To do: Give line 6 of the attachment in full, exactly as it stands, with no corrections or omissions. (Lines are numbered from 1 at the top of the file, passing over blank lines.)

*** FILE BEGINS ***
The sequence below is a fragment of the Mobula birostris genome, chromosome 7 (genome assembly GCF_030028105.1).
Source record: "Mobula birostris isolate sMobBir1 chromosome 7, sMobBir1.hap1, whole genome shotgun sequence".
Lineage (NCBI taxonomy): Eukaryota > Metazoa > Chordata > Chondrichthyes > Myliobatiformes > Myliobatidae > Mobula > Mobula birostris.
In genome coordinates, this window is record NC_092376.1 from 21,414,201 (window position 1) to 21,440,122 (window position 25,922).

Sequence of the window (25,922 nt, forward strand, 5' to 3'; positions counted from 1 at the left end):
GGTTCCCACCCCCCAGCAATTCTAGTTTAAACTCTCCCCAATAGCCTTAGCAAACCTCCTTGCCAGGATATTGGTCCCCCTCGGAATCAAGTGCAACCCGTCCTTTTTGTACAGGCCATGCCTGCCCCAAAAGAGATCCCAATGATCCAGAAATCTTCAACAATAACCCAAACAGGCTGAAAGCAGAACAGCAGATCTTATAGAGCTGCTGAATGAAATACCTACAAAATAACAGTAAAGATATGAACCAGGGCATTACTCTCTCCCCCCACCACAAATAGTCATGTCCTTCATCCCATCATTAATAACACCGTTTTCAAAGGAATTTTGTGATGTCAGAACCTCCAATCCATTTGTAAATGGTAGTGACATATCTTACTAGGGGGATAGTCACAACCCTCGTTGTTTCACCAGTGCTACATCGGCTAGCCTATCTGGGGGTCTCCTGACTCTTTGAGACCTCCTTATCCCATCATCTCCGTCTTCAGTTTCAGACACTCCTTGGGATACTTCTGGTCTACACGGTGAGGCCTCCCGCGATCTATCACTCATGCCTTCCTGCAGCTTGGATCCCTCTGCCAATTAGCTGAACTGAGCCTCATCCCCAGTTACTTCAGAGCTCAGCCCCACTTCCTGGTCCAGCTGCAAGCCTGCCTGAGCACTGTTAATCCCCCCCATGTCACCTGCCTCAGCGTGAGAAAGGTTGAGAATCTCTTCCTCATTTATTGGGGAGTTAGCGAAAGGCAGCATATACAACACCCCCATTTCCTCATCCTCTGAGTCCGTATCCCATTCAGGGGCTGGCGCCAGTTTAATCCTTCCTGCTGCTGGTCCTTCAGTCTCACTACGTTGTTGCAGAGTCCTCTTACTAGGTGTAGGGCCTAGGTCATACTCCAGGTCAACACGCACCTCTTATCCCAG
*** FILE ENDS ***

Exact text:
GGTTCCCACCCCCCAGCAATTCTAGTTTAAACTCTCCCCAATAGCCTTAGCAAACCTCCTTGCCAGGATATTGGTCCCCCTCGGAATCAAGTGCAACCCGTCCTTTTTGTACAGGCCATGCCTGCCCCAAAAGAGATCCCAATGATCCAGAAATCTTCAACAATAACCCAAACAGGCTGAAAGCAGAACAGCAGATCTTATAGAGCTGCTGAATGAAATACCTACAAAATAACAGTAAAGATATGAACCAGGGCATTACTCTCTCCCCCCACCACAAATAGTCATGTCCTTCATCCCATCATTAATAACACCGTTTTCAAAGGAATTTTGTGATGTCAGAACCTCCAATCCATTTGTAAATGGTAGTGACATATCTTACTAGGGGGATAGTCACAACCCTCGTTGTTTCACCAGTGCTACATCGGCTAGCCTATCTGGGGGTCTCCTGACTCTTTGAGACCTCCTTATCCCATCATCTCCGTCTTCAGTTTCAGACACTCCTTGGGATACTTCTGGTCTACACGGTGAGGCCTCCCGCGATCTATCACTCATGCCTTCCTGCAGCTTGGATCCCTCTGCCAATTAGCTGAACTGAGCCTCATCCCCAGTTACTTCAGAGCTCAGCCCCACTTCCTGGTCCAGCTGCAAGCCTGCCTGAGCACTGTTAATCCCCCCCATGTCACCTGCCTCAGCGTGAGAAAGGTTGAGAATCTCTTCCTCATTTATTGGGGAGTTAGCGAAAGGCAGCATATACAACACCCCCATTTCCTCATCCTCTGAGTCCGTATCCCATTCAGGGGCTGGCGCCAGTTTAATCCTTCCTGCTGCTGGTCCTTCAGTCTCACTACGTTGTTGCAGAGTCCTCTTACTAGGTGTAGGGCCTAGGTCATACTCCAGGTCAACACGCACCTCTTATCCCAG